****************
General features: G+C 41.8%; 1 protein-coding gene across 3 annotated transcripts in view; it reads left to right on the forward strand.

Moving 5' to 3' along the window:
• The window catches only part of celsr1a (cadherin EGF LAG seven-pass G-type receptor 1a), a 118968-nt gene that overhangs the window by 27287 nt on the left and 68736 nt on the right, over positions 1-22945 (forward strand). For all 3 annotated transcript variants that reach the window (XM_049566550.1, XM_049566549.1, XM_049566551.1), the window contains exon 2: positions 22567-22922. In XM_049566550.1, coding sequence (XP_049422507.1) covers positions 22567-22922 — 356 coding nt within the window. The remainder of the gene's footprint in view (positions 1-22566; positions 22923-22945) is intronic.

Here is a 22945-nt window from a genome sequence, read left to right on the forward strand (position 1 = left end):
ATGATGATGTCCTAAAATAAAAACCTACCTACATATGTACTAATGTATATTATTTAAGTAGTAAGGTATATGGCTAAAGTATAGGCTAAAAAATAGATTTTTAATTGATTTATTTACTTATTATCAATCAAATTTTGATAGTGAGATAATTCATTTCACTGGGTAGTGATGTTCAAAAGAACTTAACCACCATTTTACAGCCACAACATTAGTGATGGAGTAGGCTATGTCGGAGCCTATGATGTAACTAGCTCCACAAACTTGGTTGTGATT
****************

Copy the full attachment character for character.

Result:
General features: G+C 41.8%; 1 protein-coding gene across 3 annotated transcripts in view; it reads left to right on the forward strand.

Moving 5' to 3' along the window:
• The window catches only part of celsr1a (cadherin EGF LAG seven-pass G-type receptor 1a), a 118968-nt gene that overhangs the window by 27287 nt on the left and 68736 nt on the right, over positions 1-22945 (forward strand). For all 3 annotated transcript variants that reach the window (XM_049566550.1, XM_049566549.1, XM_049566551.1), the window contains exon 2: positions 22567-22922. In XM_049566550.1, coding sequence (XP_049422507.1) covers positions 22567-22922 — 356 coding nt within the window. The remainder of the gene's footprint in view (positions 1-22566; positions 22923-22945) is intronic.

Here is a 22945-nt window from a genome sequence, read left to right on the forward strand (position 1 = left end):
ATGATGATGTCCTAAAATAAAAACCTACCTACATATGTACTAATGTATATTATTTAAGTAGTAAGGTATATGGCTAAAGTATAGGCTAAAAAATAGATTTTTAATTGATTTATTTACTTATTATCAATCAAATTTTGATAGTGAGATAATTCATTTCACTGGGTAGTGATGTTCAAAAGAACTTAACCACCATTTTACAGCCACAACATTAGTGATGGAGTAGGCTATGTCGGAGCCTATGATGTAACTAGCTCCACAAACTTGGTTGTGATT